Accordingly, the car may receive a traffic warning
Ups and rerouting directions ahead.
NHTSA has been working on the technology with eight automakers for the past decade: Ford, GM, Honda, Hyundai-Kia, Mercedes-
Mercedes, Nissan, Toyota and Volkswagen.
"We think this is indeed the future of traffic safety, and it will have a huge impact on our way of life," said Scott Belcher, president of the American Institute of intelligent transportation, the society promotes technical solutions to traffic problems.
Rob Strasberg, vice president of safety at the Automotive Manufacturers Alliance, said the technology is already available.
The government needs to set standards for all automakers to use compatible technologies, he said.
NHTSA officials said that since V2V relies on wireless technology to ensure that the security system is reliable and that it cannot be hacked is another concern.
Unless there are enough cars on the road to talk to each other and do not know where this is, the safety advantage of electric vehicles will not be fully realized.
When the government sets standards and automakers can respond, it may take 10 years for the technology to be widely used in new cars.
It will take about 30 years for a new technology to enter the entire automotive market.
Creating consumer demand for the technology is likely to speed up the rollout, strashangger said.
There is already a need for information about traffic links.
Drivers can download ups and reroute to their smartphones, he said.
Automakers don't like the government asking them to add technology to their cars, but that may be needed, says Clarence dietlow, executive director of the consumer group car safety center.
"If you have this technology and the price has fallen a lot, use it," he said . ".
"Unless you authorize it, you will not put it into the market as soon as possible and will not save as many lives as you can.
"Some of the safety technologies of electric vehicles are already available on the car, although they are mainly provided at a higher level --end models.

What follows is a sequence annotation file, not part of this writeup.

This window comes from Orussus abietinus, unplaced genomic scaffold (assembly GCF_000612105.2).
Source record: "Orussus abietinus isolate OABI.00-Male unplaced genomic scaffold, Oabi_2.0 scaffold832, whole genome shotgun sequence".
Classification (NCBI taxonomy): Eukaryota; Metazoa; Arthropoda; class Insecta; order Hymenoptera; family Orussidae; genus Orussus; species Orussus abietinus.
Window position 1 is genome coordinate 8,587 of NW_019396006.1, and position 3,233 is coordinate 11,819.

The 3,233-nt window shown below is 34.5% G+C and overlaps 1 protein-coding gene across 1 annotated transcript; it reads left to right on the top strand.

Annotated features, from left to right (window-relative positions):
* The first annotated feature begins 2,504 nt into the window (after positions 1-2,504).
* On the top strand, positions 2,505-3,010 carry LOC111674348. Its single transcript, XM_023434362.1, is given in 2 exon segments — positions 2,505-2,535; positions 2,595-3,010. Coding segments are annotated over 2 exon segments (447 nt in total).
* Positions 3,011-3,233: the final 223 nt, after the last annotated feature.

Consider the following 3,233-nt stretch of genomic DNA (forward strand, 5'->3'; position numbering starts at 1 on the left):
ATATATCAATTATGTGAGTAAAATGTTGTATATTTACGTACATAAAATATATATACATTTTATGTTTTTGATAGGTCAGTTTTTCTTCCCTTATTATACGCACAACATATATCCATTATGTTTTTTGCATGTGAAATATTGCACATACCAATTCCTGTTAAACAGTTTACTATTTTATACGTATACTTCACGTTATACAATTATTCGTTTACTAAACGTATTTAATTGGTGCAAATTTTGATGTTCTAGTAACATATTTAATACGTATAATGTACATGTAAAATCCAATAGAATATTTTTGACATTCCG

For example, a lane departure system warns drivers when their vehicle accidentally deviates from the lane, and some can drive the car back automatically.
The blind spot system warns vehicles in adjacent lanes, and some can avoid danger.
The forward collision warning system reminds the driver that a collision is imminent, and some systems will brake automatically if the driver does not respond.
Adaptive cruise control automatically adjusts the speed and maintains a set distance from the car ahead on the same lane.
Adaptive headlights change their goals with the steering wheel.
Parking sensors and rear
The installed camera can help the driver Park in parallel without scraping paint, bumping a Fender or hitting a pedestrian.
A key difference is that most of the current technologies rely on radar or laser sensors to "see" other vehicles nearby.
They can't warn drivers of cars they can't see, such as cars that run red lights in the intersection demo, or oncoming cars that bypass the road.
Currently available technologies and future V2V systems can effectively form an autopilot for the road.
Strasberg said: "Long
The term trajectory of these technologies is to drive their own vehicles --